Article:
"Women tend to be bigger financial enablers," says Teresa Dentino, CEO of The Financial 411, a women's financial education consulting firm. "They're going to look to take care of their kids before they even take care of their own retirement needs."
When she got divorced in 2005, Meredith says, she had been out of the workforce for 20 years, but worrying about saving for retirement alone was not a primary concern.
"I had so many immediate fires to put out — my kids, (paying for) their college," she says. "There's all these day-to-day issues that come before you go online and start looking up Social Security."
Some financial professionals are starting to work with women in a way they'll be more receptive to and are pushing traditional financial institutions to do the same.
"(Financial institutions) are finally saying, 'Oh, my gosh, women do have a different approach,' " Dentino says. "They're trying to figure out what that is and nobody really has their arms around it."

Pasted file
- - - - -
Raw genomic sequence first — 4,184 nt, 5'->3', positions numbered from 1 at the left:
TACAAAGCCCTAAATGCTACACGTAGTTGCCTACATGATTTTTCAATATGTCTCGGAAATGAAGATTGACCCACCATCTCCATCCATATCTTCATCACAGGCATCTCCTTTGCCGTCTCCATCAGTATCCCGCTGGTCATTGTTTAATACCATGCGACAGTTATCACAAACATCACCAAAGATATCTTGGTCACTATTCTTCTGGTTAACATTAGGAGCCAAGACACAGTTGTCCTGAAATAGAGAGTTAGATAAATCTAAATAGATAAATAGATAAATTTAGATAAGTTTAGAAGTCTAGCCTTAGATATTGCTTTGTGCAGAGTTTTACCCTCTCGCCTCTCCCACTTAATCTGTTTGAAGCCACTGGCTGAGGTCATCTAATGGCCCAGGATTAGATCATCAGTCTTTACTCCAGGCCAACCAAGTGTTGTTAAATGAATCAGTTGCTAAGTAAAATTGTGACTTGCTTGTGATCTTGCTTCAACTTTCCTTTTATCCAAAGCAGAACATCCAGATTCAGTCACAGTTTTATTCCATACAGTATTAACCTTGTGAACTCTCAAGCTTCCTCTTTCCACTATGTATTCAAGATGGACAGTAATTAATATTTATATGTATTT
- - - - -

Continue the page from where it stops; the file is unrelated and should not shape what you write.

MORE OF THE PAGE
Dentino works with several financial institutions to help them understand how to work better with women.
She says she explains to companies that it's important to make financial information relatable to women's lives and families.
"Presentation mechanics can make a big difference in how you get their attention and engage them," she says. "I work with (women) in exercises that involve them."
Pershing released a guidebook in March outlining how catering to women is important to the future success of financial planning companies and advisers.
It argues that financial advisers need to drop gender stereotypes and assumptions that women can't or don't want to understand investing, and need to take the time to develop deeper relationships with female clients.